What is Testing?
Internet Marketing Dictionary |
Testing is the process of changing the
content of web pages, recording the
results and implementing those changes that improve
The testing process needs to be statistically
valid and takes some discipline. Testing without recording
results is a waste of time, money and effort.
The principles underlying testing are that
changes to your site, and especially copywriting changes, will
have an impact on how well your site converts visitors into
subscribers or customers. Some changes will make your
conversion rates smaller. Some changes will improve conversion
It follows then that making changes and
recording the results will result in an overall improvement in
your site's conversion rate if you delete the poorer performing
versions and stick with the better ones.
If you continue with this process you can get a
page to "evolve" into a highly effective sales tool.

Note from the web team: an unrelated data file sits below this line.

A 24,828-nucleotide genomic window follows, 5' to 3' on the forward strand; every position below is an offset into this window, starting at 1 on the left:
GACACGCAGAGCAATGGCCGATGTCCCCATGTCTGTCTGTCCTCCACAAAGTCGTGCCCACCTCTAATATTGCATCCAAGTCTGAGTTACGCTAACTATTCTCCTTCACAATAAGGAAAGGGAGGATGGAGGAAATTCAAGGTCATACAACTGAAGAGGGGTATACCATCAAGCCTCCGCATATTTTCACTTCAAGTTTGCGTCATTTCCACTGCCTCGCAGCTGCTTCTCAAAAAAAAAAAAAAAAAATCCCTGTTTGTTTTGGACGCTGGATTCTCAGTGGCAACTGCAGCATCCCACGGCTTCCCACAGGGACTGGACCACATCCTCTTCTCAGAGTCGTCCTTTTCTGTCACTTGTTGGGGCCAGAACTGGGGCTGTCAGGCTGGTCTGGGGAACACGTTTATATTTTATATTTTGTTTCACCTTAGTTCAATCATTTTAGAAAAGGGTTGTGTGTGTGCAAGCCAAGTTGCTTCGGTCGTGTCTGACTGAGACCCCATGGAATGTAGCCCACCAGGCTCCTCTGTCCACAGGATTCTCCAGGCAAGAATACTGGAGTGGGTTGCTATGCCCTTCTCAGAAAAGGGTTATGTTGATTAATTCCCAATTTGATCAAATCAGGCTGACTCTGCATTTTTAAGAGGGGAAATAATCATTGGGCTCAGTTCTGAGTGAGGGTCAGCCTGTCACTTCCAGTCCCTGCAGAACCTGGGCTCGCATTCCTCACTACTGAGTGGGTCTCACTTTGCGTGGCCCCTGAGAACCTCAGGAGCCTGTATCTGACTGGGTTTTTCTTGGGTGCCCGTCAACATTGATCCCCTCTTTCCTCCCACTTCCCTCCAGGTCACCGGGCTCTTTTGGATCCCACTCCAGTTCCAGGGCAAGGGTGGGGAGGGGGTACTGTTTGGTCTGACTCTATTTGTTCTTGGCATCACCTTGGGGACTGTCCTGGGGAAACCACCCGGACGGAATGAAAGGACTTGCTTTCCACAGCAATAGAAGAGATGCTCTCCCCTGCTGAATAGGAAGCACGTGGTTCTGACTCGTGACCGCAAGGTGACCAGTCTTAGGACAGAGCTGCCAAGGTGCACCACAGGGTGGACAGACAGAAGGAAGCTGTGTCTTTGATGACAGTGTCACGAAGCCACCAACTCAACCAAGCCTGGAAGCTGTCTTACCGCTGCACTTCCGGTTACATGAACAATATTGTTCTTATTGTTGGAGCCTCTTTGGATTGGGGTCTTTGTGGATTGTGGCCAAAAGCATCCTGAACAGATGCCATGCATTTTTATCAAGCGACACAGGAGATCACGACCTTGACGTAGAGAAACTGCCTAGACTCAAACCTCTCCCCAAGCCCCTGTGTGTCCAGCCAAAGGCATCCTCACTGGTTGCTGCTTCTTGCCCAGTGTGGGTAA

To make testing work properly though you need
to make the tests as unbiased as you can. This means taking out
of the test any factors that may twist the results. For
example, it is rarely sensible to test one page on a Friday and
another on a Saturday and compare the results because search
traffic is different at weekends.
The best way of avoiding problems like this is
to split your web traffic evenly so that it
alternates between two different pages under test. This removes
as many time and location biases as possible. This process is
also known as A/B testing.
To get the best value from test results
you need to apply statistical theory. Statistics can be very
complex but there are some key concepts worth understanding
such as confidence intervals, normal distribution and standard
deviation. The key issue is knowing whether your results are
sufficiently robust for you to be able to make reasonably
accurate predictions based on them.
A simple example illustrates the point.
Suppose you toss a coin and it comes up heads.
Can you assume therefore that it will come up heads every time
you toss it.
The answer is clearly no because you do not
have enough data to make a statistically valid judgement. If
however it had come up heads 45 times in a row you can be much
more confident in your prediction and can assume farly safely
that it is heavily biased.